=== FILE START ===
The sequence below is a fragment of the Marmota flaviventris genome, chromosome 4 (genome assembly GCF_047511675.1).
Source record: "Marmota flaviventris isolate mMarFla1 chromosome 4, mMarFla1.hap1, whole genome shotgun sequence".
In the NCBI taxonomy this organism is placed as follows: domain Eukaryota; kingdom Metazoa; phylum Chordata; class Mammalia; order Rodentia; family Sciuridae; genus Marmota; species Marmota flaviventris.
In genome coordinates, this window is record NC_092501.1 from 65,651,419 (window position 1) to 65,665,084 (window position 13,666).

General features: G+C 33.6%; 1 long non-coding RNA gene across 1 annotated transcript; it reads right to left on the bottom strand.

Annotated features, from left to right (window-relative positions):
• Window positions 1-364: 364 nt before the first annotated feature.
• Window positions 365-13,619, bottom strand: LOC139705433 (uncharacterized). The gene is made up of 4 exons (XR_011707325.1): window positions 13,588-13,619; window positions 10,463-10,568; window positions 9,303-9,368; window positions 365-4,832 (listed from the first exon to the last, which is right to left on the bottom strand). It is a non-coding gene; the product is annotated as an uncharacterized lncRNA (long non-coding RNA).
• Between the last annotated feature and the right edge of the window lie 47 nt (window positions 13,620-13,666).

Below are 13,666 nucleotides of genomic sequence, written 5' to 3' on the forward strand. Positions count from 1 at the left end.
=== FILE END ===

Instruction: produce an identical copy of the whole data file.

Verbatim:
The sequence below is a fragment of the Marmota flaviventris genome, chromosome 4 (genome assembly GCF_047511675.1).
Source record: "Marmota flaviventris isolate mMarFla1 chromosome 4, mMarFla1.hap1, whole genome shotgun sequence".
In the NCBI taxonomy this organism is placed as follows: domain Eukaryota; kingdom Metazoa; phylum Chordata; class Mammalia; order Rodentia; family Sciuridae; genus Marmota; species Marmota flaviventris.
In genome coordinates, this window is record NC_092501.1 from 65,651,419 (window position 1) to 65,665,084 (window position 13,666).

General features: G+C 33.6%; 1 long non-coding RNA gene across 1 annotated transcript; it reads right to left on the bottom strand.

Annotated features, from left to right (window-relative positions):
• Window positions 1-364: 364 nt before the first annotated feature.
• Window positions 365-13,619, bottom strand: LOC139705433 (uncharacterized). The gene is made up of 4 exons (XR_011707325.1): window positions 13,588-13,619; window positions 10,463-10,568; window positions 9,303-9,368; window positions 365-4,832 (listed from the first exon to the last, which is right to left on the bottom strand). It is a non-coding gene; the product is annotated as an uncharacterized lncRNA (long non-coding RNA).
• Between the last annotated feature and the right edge of the window lie 47 nt (window positions 13,620-13,666).

Below are 13,666 nucleotides of genomic sequence, written 5' to 3' on the forward strand. Positions count from 1 at the left end.